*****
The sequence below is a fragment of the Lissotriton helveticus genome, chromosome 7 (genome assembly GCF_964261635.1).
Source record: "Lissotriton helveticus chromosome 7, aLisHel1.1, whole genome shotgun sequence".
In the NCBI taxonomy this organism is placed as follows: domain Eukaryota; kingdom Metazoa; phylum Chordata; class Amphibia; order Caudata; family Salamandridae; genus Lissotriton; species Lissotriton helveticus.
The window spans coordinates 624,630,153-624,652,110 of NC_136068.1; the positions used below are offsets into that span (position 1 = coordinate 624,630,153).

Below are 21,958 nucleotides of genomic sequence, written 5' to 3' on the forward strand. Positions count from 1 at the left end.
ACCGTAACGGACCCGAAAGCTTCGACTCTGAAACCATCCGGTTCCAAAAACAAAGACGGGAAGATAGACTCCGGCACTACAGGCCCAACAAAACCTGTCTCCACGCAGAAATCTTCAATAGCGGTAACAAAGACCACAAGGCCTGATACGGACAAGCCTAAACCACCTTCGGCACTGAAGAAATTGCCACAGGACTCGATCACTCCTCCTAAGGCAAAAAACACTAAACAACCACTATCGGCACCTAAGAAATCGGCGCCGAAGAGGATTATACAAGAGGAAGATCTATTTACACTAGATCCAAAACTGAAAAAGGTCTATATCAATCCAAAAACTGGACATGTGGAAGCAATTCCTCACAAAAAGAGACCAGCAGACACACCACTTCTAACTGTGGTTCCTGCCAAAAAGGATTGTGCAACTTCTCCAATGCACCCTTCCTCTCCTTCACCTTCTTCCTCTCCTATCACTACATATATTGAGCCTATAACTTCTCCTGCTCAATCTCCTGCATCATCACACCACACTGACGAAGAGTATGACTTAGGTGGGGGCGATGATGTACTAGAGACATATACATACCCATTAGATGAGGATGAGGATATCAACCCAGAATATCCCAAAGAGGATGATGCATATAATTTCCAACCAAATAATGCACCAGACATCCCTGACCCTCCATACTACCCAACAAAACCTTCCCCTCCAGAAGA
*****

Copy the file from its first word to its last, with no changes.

The sequence below is a fragment of the Lissotriton helveticus genome, chromosome 7 (genome assembly GCF_964261635.1).
Source record: "Lissotriton helveticus chromosome 7, aLisHel1.1, whole genome shotgun sequence".
In the NCBI taxonomy this organism is placed as follows: domain Eukaryota; kingdom Metazoa; phylum Chordata; class Amphibia; order Caudata; family Salamandridae; genus Lissotriton; species Lissotriton helveticus.
The window spans coordinates 624,630,153-624,652,110 of NC_136068.1; the positions used below are offsets into that span (position 1 = coordinate 624,630,153).

Below are 21,958 nucleotides of genomic sequence, written 5' to 3' on the forward strand. Positions count from 1 at the left end.
ACCGTAACGGACCCGAAAGCTTCGACTCTGAAACCATCCGGTTCCAAAAACAAAGACGGGAAGATAGACTCCGGCACTACAGGCCCAACAAAACCTGTCTCCACGCAGAAATCTTCAATAGCGGTAACAAAGACCACAAGGCCTGATACGGACAAGCCTAAACCACCTTCGGCACTGAAGAAATTGCCACAGGACTCGATCACTCCTCCTAAGGCAAAAAACACTAAACAACCACTATCGGCACCTAAGAAATCGGCGCCGAAGAGGATTATACAAGAGGAAGATCTATTTACACTAGATCCAAAACTGAAAAAGGTCTATATCAATCCAAAAACTGGACATGTGGAAGCAATTCCTCACAAAAAGAGACCAGCAGACACACCACTTCTAACTGTGGTTCCTGCCAAAAAGGATTGTGCAACTTCTCCAATGCACCCTTCCTCTCCTTCACCTTCTTCCTCTCCTATCACTACATATATTGAGCCTATAACTTCTCCTGCTCAATCTCCTGCATCATCACACCACACTGACGAAGAGTATGACTTAGGTGGGGGCGATGATGTACTAGAGACATATACATACCCATTAGATGAGGATGAGGATATCAACCCAGAATATCCCAAAGAGGATGATGCATATAATTTCCAACCAAATAATGCACCAGACATCCCTGACCCTCCATACTACCCAACAAAACCTTCCCCTCCAGAAGA